The high-level session of the event attracted President Nana Addo Dankwa Akufo-Addo, Prof FrimpongBoateng, the Minister of Environment, Science, Technology and Innovation; Mr Mohammed Adeji Sowah, the CEO of Accra; Mr Ovals Sarmad, the Deputy Executive Secretary of the UNFCCC; Mr Michal Kurtyka, the President of COP 24.

President’s call

In his address, President AkufoAddo, who is also an Ambassador for the Sustainable Development Goals (SDGs), called on African countries to join forces with the rest of the world to halt climate change in view of the fact that the continent’s environment and economies were the most susceptible to the effects of what he described as a destructive phenomenon.

He said since agriculture, water and energy were essential drivers of development on the continent and characteristically sensitive to changing climate, it required bold and concrete steps to protect global climate from warming beyond unreasonable limits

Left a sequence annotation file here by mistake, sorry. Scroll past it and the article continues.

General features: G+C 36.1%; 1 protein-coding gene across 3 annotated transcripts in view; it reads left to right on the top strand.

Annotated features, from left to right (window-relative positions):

“I call on all Africans to support and join in the fight against climate change; it is imperative that we join the call as enshrined in the SDGs to protect, restore and promote the sustainable use of terrestrial ecosystem, sustainable land forest, combat desertification and stop land degradation,” he urged.

Impact of global warming

The President noted that global warming had a considerable impact on the fundamentals required for survival on earth and cited instances such as the rising sea levels, severe and extreme weather conditions, including droughts, floods, erratic rainfall patterns and growing desertification as some of the effects of climate change.

He was of the view that for Africans, the ravages of climate change affected the continent the most and that the week-long programme afforded an opportunity to showcase the progress that had been made in tackling the phenomenon, as well as deepening the partnership required at the global level to combat it.

Access to funds

He observed that a major concern confronting almost all developing nations was the need to streamline access to international climate finance to complement national funding to reduce carbon emissions on the African continent.